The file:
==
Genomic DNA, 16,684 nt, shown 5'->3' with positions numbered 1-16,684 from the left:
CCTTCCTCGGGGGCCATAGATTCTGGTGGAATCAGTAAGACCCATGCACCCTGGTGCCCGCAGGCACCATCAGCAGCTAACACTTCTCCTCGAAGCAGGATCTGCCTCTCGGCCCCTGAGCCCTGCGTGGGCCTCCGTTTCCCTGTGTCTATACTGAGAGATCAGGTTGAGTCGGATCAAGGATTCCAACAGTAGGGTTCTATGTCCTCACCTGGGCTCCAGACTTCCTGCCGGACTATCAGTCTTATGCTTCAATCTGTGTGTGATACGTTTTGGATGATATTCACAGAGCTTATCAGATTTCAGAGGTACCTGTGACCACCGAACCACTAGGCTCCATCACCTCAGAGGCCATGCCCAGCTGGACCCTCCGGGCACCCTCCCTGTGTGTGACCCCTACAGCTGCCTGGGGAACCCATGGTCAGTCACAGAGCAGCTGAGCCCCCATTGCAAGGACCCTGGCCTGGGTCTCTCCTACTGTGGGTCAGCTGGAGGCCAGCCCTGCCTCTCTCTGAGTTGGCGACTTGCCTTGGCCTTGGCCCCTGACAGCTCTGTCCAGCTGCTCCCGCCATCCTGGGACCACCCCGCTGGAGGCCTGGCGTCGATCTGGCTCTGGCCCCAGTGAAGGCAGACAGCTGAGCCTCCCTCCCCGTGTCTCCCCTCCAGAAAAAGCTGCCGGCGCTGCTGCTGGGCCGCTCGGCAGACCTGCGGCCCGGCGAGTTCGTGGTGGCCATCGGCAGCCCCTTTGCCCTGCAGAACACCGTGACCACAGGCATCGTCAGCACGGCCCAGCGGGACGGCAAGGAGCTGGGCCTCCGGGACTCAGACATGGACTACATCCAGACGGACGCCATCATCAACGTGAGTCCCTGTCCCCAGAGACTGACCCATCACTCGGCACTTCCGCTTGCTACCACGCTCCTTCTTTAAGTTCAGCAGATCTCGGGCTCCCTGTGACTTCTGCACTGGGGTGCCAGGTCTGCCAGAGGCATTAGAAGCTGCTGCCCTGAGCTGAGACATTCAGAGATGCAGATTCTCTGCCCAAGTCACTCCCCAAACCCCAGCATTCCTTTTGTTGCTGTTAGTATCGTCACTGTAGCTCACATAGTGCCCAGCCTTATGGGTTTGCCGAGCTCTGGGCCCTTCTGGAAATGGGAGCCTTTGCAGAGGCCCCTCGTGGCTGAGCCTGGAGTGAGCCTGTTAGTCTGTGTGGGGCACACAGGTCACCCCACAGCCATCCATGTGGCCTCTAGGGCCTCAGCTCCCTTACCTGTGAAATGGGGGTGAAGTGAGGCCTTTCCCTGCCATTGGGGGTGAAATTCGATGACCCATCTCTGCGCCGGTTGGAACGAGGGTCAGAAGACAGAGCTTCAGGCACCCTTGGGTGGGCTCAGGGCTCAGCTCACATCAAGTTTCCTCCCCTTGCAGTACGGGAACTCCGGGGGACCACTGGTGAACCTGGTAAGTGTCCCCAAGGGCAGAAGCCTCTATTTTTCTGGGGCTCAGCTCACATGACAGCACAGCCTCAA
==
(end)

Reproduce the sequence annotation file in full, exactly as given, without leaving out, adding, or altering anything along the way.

Genomic DNA, 16,684 nt, shown 5'->3' with positions numbered 1-16,684 from the left:
CCTTCCTCGGGGGCCATAGATTCTGGTGGAATCAGTAAGACCCATGCACCCTGGTGCCCGCAGGCACCATCAGCAGCTAACACTTCTCCTCGAAGCAGGATCTGCCTCTCGGCCCCTGAGCCCTGCGTGGGCCTCCGTTTCCCTGTGTCTATACTGAGAGATCAGGTTGAGTCGGATCAAGGATTCCAACAGTAGGGTTCTATGTCCTCACCTGGGCTCCAGACTTCCTGCCGGACTATCAGTCTTATGCTTCAATCTGTGTGTGATACGTTTTGGATGATATTCACAGAGCTTATCAGATTTCAGAGGTACCTGTGACCACCGAACCACTAGGCTCCATCACCTCAGAGGCCATGCCCAGCTGGACCCTCCGGGCACCCTCCCTGTGTGTGACCCCTACAGCTGCCTGGGGAACCCATGGTCAGTCACAGAGCAGCTGAGCCCCCATTGCAAGGACCCTGGCCTGGGTCTCTCCTACTGTGGGTCAGCTGGAGGCCAGCCCTGCCTCTCTCTGAGTTGGCGACTTGCCTTGGCCTTGGCCCCTGACAGCTCTGTCCAGCTGCTCCCGCCATCCTGGGACCACCCCGCTGGAGGCCTGGCGTCGATCTGGCTCTGGCCCCAGTGAAGGCAGACAGCTGAGCCTCCCTCCCCGTGTCTCCCCTCCAGAAAAAGCTGCCGGCGCTGCTGCTGGGCCGCTCGGCAGACCTGCGGCCCGGCGAGTTCGTGGTGGCCATCGGCAGCCCCTTTGCCCTGCAGAACACCGTGACCACAGGCATCGTCAGCACGGCCCAGCGGGACGGCAAGGAGCTGGGCCTCCGGGACTCAGACATGGACTACATCCAGACGGACGCCATCATCAACGTGAGTCCCTGTCCCCAGAGACTGACCCATCACTCGGCACTTCCGCTTGCTACCACGCTCCTTCTTTAAGTTCAGCAGATCTCGGGCTCCCTGTGACTTCTGCACTGGGGTGCCAGGTCTGCCAGAGGCATTAGAAGCTGCTGCCCTGAGCTGAGACATTCAGAGATGCAGATTCTCTGCCCAAGTCACTCCCCAAACCCCAGCATTCCTTTTGTTGCTGTTAGTATCGTCACTGTAGCTCACATAGTGCCCAGCCTTATGGGTTTGCCGAGCTCTGGGCCCTTCTGGAAATGGGAGCCTTTGCAGAGGCCCCTCGTGGCTGAGCCTGGAGTGAGCCTGTTAGTCTGTGTGGGGCACACAGGTCACCCCACAGCCATCCATGTGGCCTCTAGGGCCTCAGCTCCCTTACCTGTGAAATGGGGGTGAAGTGAGGCCTTTCCCTGCCATTGGGGGTGAAATTCGATGACCCATCTCTGCGCCGGTTGGAACGAGGGTCAGAAGACAGAGCTTCAGGCACCCTTGGGTGGGCTCAGGGCTCAGCTCACATCAAGTTTCCTCCCCTTGCAGTACGGGAACTCCGGGGGACCACTGGTGAACCTGGTAAGTGTCCCCAAGGGCAGAAGCCTCTATTTTTCTGGGGCTCAGCTCACATGACAGCACAGCCTCAA